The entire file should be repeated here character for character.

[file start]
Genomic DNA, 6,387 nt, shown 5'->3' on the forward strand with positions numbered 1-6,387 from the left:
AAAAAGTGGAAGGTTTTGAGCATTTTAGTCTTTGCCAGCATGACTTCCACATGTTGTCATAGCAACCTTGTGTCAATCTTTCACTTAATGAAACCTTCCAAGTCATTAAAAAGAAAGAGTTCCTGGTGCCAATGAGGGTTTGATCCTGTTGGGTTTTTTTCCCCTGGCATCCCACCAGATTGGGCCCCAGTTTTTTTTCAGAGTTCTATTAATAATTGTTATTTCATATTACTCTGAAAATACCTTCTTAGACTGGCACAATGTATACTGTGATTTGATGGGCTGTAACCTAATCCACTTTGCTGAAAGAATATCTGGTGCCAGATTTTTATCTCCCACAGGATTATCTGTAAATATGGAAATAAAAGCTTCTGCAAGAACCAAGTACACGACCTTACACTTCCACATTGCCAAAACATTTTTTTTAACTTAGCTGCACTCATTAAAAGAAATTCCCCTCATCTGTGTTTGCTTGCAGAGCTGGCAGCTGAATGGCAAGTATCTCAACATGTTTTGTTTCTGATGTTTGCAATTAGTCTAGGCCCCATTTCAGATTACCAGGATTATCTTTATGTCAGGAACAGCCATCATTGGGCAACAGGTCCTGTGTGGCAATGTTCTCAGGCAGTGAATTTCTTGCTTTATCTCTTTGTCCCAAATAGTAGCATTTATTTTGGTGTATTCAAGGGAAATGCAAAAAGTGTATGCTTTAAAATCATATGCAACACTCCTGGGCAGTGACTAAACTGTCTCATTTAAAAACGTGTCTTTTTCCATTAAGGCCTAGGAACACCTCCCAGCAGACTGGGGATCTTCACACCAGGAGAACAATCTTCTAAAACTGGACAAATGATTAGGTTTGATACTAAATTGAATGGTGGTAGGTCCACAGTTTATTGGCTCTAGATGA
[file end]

Genomic DNA, 6,387 nt, shown 5'->3' on the forward strand with positions numbered 1-6,387 from the left:
AAAAAGTGGAAGGTTTTGAGCATTTTAGTCTTTGCCAGCATGACTTCCACATGTTGTCATAGCAACCTTGTGTCAATCTTTCACTTAATGAAACCTTCCAAGTCATTAAAAAGAAAGAGTTCCTGGTGCCAATGAGGGTTTGATCCTGTTGGGTTTTTTTCCCCTGGCATCCCACCAGATTGGGCCCCAGTTTTTTTTCAGAGTTCTATTAATAATTGTTATTTCATATTACTCTGAAAATACCTTCTTAGACTGGCACAATGTATACTGTGATTTGATGGGCTGTAACCTAATCCACTTTGCTGAAAGAATATCTGGTGCCAGATTTTTATCTCCCACAGGATTATCTGTAAATATGGAAATAAAAGCTTCTGCAAGAACCAAGTACACGACCTTACACTTCCACATTGCCAAAACATTTTTTTTAACTTAGCTGCACTCATTAAAAGAAATTCCCCTCATCTGTGTTTGCTTGCAGAGCTGGCAGCTGAATGGCAAGTATCTCAACATGTTTTGTTTCTGATGTTTGCAATTAGTCTAGGCCCCATTTCAGATTACCAGGATTATCTTTATGTCAGGAACAGCCATCATTGGGCAACAGGTCCTGTGTGGCAATGTTCTCAGGCAGTGAATTTCTTGCTTTATCTCTTTGTCCCAAATAGTAGCATTTATTTTGGTGTATTCAAGGGAAATGCAAAAAGTGTATGCTTTAAAATCATATGCAACACTCCTGGGCAGTGACTAAACTGTCTCATTTAAAAACGTGTCTTTTTCCATTAAGGCCTAGGAACACCTCCCAGCAGACTGGGGATCTTCACACCAGGAGAACAATCTTCTAAAACTGGACAAATGATTAGGTTTGATACTAAATTGAATGGTGGTAGGTCCACAGTTTATTGGCTCTAGATGA